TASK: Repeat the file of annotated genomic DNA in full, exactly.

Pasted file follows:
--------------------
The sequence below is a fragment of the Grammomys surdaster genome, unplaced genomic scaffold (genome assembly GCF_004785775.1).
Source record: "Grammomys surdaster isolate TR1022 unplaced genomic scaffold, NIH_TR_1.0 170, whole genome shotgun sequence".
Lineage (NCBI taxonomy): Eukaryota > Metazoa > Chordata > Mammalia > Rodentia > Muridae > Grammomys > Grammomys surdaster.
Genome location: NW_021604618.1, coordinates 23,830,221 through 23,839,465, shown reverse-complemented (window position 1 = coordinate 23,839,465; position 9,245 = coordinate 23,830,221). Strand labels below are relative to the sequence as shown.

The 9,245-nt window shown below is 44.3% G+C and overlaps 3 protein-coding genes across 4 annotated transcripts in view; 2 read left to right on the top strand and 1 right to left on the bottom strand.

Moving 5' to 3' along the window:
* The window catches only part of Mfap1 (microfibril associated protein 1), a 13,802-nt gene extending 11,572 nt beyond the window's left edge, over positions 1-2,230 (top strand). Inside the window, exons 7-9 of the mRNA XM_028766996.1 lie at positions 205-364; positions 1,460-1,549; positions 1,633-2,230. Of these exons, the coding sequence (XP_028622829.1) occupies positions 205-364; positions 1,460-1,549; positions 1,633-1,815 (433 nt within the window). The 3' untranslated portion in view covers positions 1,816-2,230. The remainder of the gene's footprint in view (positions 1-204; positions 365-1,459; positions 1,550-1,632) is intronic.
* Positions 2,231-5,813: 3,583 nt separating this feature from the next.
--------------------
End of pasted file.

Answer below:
The sequence below is a fragment of the Grammomys surdaster genome, unplaced genomic scaffold (genome assembly GCF_004785775.1).
Source record: "Grammomys surdaster isolate TR1022 unplaced genomic scaffold, NIH_TR_1.0 170, whole genome shotgun sequence".
Lineage (NCBI taxonomy): Eukaryota > Metazoa > Chordata > Mammalia > Rodentia > Muridae > Grammomys > Grammomys surdaster.
Genome location: NW_021604618.1, coordinates 23,830,221 through 23,839,465, shown reverse-complemented (window position 1 = coordinate 23,839,465; position 9,245 = coordinate 23,830,221). Strand labels below are relative to the sequence as shown.

The 9,245-nt window shown below is 44.3% G+C and overlaps 3 protein-coding genes across 4 annotated transcripts in view; 2 read left to right on the top strand and 1 right to left on the bottom strand.

Moving 5' to 3' along the window:
* The window catches only part of Mfap1 (microfibril associated protein 1), a 13,802-nt gene extending 11,572 nt beyond the window's left edge, over positions 1-2,230 (top strand). Inside the window, exons 7-9 of the mRNA XM_028766996.1 lie at positions 205-364; positions 1,460-1,549; positions 1,633-2,230. Of these exons, the coding sequence (XP_028622829.1) occupies positions 205-364; positions 1,460-1,549; positions 1,633-1,815 (433 nt within the window). The 3' untranslated portion in view covers positions 1,816-2,230. The remainder of the gene's footprint in view (positions 1-204; positions 365-1,459; positions 1,550-1,632) is intronic.
* Positions 2,231-5,813: 3,583 nt separating this feature from the next.